W3C home > Mailing lists > Public > public-ldp@w3.org > March 2014

Re: Practical issues arising from the "null relative URIs"-hack

From: Reto Gmür <reto@wymiwyg.com>
Date: Thu, 27 Mar 2014 22:42:52 +0100
Message-ID: <CALvhUEVnFtOzgpvjAwgR00JHLrWjWkDrQVpWpgQt3rDkOzxeqQ@mail.gmail.com>
To: "henry.story@bblfish.net" <henry.story@bblfish.net>
Cc: Richard Cyganiak <richard@cyganiak.de>, "public-ldp@w3.org" <public-ldp@w3.org>
On Thu, Mar 27, 2014 at 9:50 PM, henry.story@bblfish.net <
henry.story@bblfish.net> wrote:

> On 27 Mar 2014, at 15:08, Reto Gmür <reto@wymiwyg.com> wrote:
>> >> I think Henry makes a good case that the use of relative IRIs is the
>> Right Thing here. It's practical, it has precedent with the way HTML works,
>> it's webby, and it's supported by the relevant RFCs.
>> >
>> > Ok, let's look into this:
>> > - "practical": it requires hack on the client (throwaway URI to
>> serialize against) and prevents framework to be effectively used on the
>> server side. As for expressiveness it allows less flexibility (creating
>> multiple resources in one post) as Antoine's proposal
>> It works just fine, without hacks, if client and server use RDF libraries
>> that support relative IRIs.
> But not when using tools which act on the RDF data model level.
> What LDP does is like if I ask people calling me to use SIP with H.264 as
> codec omitting the domain of the target. Something you can do with the
> right (hacker) library but certainly not with a normal phone.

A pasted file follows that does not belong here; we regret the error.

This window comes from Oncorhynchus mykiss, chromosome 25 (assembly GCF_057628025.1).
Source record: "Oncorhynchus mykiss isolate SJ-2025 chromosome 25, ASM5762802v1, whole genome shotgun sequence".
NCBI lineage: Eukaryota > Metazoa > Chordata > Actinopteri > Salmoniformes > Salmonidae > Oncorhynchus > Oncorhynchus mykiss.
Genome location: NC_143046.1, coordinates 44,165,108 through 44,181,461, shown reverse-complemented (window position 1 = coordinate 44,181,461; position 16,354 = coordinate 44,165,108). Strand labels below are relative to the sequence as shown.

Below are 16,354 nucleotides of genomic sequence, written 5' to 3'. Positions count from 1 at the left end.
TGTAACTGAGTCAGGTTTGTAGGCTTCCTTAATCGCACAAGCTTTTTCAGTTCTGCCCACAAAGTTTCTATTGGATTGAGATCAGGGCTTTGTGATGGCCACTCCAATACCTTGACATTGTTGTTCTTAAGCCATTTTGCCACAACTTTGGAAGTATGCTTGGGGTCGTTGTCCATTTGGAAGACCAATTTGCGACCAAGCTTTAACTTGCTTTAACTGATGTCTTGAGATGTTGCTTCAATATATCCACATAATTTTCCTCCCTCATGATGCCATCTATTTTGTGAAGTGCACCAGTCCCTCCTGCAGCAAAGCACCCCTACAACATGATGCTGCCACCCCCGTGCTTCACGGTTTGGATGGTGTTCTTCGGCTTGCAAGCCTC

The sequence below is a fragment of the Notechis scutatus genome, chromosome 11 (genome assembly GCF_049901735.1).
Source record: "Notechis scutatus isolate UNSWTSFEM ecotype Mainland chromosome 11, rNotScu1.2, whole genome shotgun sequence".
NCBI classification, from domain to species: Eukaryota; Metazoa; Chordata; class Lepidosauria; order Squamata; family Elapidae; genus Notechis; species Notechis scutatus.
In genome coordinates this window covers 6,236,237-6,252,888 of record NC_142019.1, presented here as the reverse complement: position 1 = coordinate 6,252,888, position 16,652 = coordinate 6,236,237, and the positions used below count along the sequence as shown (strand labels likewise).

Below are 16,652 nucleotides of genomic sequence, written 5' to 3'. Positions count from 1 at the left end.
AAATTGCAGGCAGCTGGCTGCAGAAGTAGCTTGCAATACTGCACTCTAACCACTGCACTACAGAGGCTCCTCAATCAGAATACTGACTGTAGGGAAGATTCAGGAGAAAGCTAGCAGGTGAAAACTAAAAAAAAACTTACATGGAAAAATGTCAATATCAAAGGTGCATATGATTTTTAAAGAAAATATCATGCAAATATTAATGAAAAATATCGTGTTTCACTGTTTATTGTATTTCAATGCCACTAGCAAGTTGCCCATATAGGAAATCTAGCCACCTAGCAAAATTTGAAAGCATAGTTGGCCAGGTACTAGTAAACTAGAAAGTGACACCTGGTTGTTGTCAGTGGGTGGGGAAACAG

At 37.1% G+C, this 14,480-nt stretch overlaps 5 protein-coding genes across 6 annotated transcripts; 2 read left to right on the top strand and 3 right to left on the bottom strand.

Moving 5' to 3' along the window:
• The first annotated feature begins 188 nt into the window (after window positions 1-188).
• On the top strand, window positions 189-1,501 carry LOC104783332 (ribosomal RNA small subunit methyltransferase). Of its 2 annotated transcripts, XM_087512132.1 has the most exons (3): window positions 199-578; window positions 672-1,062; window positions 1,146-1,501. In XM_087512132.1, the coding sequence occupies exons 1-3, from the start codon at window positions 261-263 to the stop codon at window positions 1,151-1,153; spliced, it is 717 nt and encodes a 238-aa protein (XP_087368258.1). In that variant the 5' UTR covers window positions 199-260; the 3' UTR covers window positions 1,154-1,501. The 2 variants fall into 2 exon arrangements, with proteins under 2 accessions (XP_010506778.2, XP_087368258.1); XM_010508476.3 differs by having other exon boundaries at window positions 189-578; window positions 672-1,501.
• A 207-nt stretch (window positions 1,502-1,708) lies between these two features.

>> > - "it has precedent": I don't know of any protocol which requires the
>> sender to send URIs that are relative to something that isn't defined yet.
>> So I don't know where the precedent is.
>> There are protocols (WebDAV, APP) where messages with relative IRIs can
>> be POSTed and it works just as expected.
> Neither in WebDAV nor in APP I see where the client is required to send
> post IRIs relative to a yet undefined base (i.e. that the client couldn't
> also send as absolute URI). In Antoine's proposal you can use relative URIs
> but you don't have to.
> If you consider RFC5995 ( Using POST to Add Members to WebDAV )
> http://tools.ietf.org/html/rfc5995
> you need only consider that it does not say anything about relative URIs
> to understand
> that because it says nothing it does exactly what we are proposing. If you
> were to use
> a RFC5995 compliant server to POST some Turtle with relative URIs in it,
> then you'd
> get exactly the LDP intended result. A turtle document that was posted
> with a <> URI would refer
> to the document created.
Granted. The same happens if you send an email with text/turtle
content-type. Still, a bit far fetched to see this use as the intended
design or even as to see  an established design pattern in that, imho.

> An HTML document that was posted with a link <a href="">this doc</a>
> would refer to the document created.  All of this just falls out
> naturally, out of concepts of
> relative URLs and the act of creating a new resource for which the URL is
> not known in
> advance, and which it is the responsibility of the server to create.
Typically this is only used for fragment identifier, which have special
mention in RFC398.

>> > - "supported by the relevant RFCs": The RFC says the sender is
>> responsible that the base URI can be established, this seems quite